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Apple's chipping and cloning, while MS relieves stress

This weekend Young Vermel and I headed out to the country for a father-and-son picnic: brie, bread, and wine for me, grape juice and Oreos for the kid.

This weekend Young Vermel and I headed out to the country for a father-and-son picnic: brie, bread, and wine for me, grape juice and Oreos for the kid. After lunch, as Vermel frolicked with squirrels, I lay on my back under a shady tree. My eyes were closed, soft winds and distant sounds were lulling me to sleep, when--wham!--something fell hard upon the Skinny noggin. Pushing any obvious Isaac Newton ramifications aside, I rubbed my sore head and ruminated on the fact that the crimson fruit, much like the Apple down in Cupertino, could be both good and bad, depending if you ate it or got whacked by it.

As an example of this Jekyll-and-Hyde phenomenon, take Exponential Technology. Although they once boasted of 500-MHz PowerPC chips, they've recently gone belly up, largely due to Apple's decision not to use their chips in its products. As my colleagues reported earlier this week, Exponential will soon auction off its 45 valuable patents to pay off debtors and back salaries of more than $1 million.

Former employees have lost a lot of back pay, but at least they still had their God-given right to kvetch--until recently. It seems as if the ex-Expos were using the company's email server to host a chat room, in which they would compare notes and devise strategies. Apparently it was quite valuable. Since the company brass didn't bother informing some folks that they were auctioning the patents, the chat room grapevine spread the news instead. I say "was valuable"-- several of the internal messages leaked out, and the execs have shut down the email server.

Whatever happened to the freedom of scuttlebutt? And what was the defunct company so paranoid about? Their upcoming IPO? Well, whatever the reason for the email kibosh, we can clearly see the effect of Apple's "Let the chipmakers fall where they may" rationale.

On the other hand, some people are benefiting from their association with Apple: Given the rancor between Apple and its cloners, I was surprised to hear my hardware helpers tell of not one, not two, but three possible Motorola Mac clone notebooks on the way. They demoed one with a super-peppy 250 MHz chip at this month's Macworld; two more are in the works, according to my Mole-orola. The trio will reportedly range from a featherweight subnotebook to a heavy-duty desktop replacement.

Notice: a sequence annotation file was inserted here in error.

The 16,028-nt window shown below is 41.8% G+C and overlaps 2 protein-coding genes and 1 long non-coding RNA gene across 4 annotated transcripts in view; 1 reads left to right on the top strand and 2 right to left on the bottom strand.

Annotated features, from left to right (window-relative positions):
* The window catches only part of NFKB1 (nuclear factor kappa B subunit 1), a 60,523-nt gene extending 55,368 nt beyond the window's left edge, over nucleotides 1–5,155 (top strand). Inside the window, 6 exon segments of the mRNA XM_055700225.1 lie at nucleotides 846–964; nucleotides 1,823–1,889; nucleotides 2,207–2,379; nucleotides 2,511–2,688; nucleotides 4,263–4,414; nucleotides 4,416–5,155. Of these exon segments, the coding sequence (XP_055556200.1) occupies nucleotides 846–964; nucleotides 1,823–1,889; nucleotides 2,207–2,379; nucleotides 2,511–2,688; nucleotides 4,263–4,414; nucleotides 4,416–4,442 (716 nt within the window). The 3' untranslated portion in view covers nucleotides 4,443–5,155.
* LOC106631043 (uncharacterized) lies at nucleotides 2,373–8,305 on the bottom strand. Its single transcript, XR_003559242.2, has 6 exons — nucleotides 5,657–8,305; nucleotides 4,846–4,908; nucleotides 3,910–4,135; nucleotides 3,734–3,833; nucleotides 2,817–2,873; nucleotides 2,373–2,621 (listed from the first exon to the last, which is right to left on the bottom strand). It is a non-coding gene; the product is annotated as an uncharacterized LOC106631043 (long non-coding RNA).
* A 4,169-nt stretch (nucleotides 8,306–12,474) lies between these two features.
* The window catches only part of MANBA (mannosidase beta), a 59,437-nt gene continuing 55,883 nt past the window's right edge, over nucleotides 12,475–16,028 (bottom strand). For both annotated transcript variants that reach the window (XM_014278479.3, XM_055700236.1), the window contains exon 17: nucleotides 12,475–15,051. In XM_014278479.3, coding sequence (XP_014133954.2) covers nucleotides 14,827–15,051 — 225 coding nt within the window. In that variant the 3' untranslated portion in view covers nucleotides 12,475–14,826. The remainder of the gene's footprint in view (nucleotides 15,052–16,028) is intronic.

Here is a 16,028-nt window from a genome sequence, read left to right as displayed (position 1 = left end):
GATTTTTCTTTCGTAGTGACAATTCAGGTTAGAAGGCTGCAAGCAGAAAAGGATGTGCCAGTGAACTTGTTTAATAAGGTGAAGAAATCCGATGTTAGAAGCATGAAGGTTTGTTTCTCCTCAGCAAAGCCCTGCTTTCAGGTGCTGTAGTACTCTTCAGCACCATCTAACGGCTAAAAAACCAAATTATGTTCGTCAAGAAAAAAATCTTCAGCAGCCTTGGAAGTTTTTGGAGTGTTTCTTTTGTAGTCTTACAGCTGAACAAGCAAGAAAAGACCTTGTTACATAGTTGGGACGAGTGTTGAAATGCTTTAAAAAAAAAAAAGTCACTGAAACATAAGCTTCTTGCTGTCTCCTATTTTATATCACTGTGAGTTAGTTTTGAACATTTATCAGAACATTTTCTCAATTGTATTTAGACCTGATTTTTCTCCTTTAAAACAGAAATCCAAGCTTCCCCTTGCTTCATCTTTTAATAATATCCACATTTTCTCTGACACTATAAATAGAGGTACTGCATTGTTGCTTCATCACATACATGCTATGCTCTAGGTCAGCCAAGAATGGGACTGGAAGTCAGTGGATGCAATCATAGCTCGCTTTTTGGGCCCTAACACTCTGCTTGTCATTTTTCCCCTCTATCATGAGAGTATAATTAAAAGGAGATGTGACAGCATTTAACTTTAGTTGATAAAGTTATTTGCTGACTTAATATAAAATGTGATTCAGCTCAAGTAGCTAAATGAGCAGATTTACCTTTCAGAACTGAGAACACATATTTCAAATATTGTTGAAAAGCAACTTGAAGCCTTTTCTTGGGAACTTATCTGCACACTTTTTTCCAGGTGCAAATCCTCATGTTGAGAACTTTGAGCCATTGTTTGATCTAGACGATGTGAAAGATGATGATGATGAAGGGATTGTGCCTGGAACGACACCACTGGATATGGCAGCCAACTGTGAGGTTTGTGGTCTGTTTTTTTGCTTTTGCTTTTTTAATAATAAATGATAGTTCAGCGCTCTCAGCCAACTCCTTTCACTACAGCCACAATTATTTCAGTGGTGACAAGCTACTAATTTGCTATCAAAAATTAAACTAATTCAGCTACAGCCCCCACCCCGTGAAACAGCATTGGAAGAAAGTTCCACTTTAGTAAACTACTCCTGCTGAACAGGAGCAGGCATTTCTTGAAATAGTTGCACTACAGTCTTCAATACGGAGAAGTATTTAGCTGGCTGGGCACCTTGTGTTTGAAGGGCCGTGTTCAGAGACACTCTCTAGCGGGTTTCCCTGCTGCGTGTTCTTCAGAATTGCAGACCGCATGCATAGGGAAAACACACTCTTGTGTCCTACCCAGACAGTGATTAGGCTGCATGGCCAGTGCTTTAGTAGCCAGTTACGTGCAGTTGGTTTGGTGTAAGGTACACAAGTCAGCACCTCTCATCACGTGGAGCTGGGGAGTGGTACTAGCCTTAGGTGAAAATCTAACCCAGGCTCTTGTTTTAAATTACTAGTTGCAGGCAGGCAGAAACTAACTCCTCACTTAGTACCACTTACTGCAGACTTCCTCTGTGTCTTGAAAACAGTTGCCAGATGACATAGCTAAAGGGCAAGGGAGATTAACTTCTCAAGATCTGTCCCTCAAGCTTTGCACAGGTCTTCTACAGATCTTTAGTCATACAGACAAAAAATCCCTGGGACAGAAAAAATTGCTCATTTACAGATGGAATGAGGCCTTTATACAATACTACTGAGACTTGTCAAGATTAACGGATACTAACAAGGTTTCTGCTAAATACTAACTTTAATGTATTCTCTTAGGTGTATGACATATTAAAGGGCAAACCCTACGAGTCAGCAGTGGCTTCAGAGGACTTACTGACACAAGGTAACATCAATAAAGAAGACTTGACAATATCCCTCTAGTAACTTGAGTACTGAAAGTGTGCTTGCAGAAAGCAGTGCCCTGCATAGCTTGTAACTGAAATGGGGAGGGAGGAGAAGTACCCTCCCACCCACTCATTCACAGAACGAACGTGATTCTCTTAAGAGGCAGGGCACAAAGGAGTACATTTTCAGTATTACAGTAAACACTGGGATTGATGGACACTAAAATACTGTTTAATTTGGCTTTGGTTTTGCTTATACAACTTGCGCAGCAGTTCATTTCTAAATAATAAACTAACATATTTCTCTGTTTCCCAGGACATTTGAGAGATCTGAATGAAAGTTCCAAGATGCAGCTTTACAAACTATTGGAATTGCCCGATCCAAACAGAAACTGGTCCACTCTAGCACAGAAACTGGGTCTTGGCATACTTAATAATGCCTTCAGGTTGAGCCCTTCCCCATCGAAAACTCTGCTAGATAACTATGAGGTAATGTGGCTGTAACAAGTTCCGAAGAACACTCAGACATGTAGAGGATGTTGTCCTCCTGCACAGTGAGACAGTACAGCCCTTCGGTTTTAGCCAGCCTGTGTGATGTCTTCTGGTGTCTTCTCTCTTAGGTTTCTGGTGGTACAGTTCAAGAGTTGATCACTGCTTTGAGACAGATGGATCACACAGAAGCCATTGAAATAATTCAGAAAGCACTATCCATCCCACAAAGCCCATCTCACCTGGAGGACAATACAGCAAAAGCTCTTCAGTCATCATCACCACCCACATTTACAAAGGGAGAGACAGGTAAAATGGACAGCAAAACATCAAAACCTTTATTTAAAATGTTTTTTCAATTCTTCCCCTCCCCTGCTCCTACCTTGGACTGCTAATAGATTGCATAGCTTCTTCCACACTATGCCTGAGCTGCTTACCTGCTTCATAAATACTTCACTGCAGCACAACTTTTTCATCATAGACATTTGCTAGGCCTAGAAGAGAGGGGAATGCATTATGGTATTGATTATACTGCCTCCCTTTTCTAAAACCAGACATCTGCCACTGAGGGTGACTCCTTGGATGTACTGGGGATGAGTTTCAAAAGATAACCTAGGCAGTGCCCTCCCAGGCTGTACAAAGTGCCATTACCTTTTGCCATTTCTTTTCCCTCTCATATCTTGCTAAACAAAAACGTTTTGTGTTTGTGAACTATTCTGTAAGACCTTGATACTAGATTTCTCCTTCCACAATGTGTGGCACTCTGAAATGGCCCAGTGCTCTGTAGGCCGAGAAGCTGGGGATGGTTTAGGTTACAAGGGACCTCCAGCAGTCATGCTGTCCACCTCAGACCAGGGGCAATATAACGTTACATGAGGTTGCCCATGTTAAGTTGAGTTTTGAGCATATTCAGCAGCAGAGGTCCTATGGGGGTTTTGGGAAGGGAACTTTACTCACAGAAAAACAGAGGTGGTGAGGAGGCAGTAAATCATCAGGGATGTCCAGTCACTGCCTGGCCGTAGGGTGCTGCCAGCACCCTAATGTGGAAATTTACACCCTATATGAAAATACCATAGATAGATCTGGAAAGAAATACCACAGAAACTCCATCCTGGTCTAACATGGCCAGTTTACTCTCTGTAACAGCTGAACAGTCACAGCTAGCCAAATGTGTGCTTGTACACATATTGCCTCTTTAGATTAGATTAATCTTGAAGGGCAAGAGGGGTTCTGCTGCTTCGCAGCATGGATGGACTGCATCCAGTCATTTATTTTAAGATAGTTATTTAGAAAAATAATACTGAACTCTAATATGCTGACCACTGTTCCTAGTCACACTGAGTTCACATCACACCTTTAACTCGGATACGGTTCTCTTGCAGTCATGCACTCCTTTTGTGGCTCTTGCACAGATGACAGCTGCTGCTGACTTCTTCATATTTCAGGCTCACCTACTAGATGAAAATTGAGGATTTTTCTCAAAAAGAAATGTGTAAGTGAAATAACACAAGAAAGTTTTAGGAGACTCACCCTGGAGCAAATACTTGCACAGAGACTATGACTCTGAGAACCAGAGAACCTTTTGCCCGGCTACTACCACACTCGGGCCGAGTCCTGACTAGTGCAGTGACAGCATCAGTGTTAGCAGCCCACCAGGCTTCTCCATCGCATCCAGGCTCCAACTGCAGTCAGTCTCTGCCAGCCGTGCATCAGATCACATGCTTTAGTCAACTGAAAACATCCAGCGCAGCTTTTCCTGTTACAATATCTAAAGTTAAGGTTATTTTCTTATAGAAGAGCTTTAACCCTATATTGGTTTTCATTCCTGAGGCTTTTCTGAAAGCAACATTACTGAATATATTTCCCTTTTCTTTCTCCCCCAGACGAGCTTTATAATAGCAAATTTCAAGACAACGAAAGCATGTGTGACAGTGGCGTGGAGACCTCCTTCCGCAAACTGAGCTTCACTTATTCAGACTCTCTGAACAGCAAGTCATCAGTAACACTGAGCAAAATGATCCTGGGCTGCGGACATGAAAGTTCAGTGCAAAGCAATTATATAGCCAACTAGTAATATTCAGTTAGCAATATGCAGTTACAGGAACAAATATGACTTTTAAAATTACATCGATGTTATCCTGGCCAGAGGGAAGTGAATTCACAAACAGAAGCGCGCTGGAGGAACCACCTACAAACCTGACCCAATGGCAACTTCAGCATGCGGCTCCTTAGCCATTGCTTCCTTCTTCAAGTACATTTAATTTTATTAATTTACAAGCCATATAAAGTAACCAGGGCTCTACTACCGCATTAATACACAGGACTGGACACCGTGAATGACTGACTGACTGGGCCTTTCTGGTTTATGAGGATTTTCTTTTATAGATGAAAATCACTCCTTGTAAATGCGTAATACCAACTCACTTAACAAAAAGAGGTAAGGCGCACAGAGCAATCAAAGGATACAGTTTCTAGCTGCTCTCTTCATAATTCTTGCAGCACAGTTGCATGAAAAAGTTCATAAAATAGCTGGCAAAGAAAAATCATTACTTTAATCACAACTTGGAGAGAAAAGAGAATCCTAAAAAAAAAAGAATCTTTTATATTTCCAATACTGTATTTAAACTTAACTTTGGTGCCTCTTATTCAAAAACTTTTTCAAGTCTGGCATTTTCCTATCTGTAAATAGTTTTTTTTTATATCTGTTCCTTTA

Also on the Motorola front, I can neither confirm or deny the rumor floating around that Motorola wants to get their new line of laptops into the hands of cranky luddite Senators, who last week scoffed at the notion of laptops in the hallowed halls of Congress. From California to New Jersey--or, more exactly, from Feinstein to Torricelli--the aged wealthy ones yelped that laptops would bring about the end of the Senate as we know it. Good luck, Motorola, and remember: If you can get Teddy Kennedy to peck away at one of your new machines on TV, you're golden. Just pray that he doesn't start surfing the Web during a session.

As long as we're looking at laptops, let's talk ergonomics. Those cramped keyboards and tiny screens leave users with gnarled hands and knotted necks. According to one Skinnophile, help is on the way from Redmond, Washington. Yes, Microsoft is rumored to be in the process of developing an ultra-comfortable ergo-chair , the perfect gift for the digital slave who has everything, including carpal tunnel.

This reeks of tall tale, but it does make sense. After all, Microsoft has quite a track record in the ergo-friendly product biz: special keyboards, mice, as well as the new Talking Barney doll that jacks into a PC port and synchronizes with his own CD-ROM game. It has proved a perfect tool for stress relief when flung at high speeds against the nearest wall. Must go: Vermel is returning with something wriggling inside his T-shirt. I'll tell you exactly what it was in a future column, if you send me your juiciest rumors.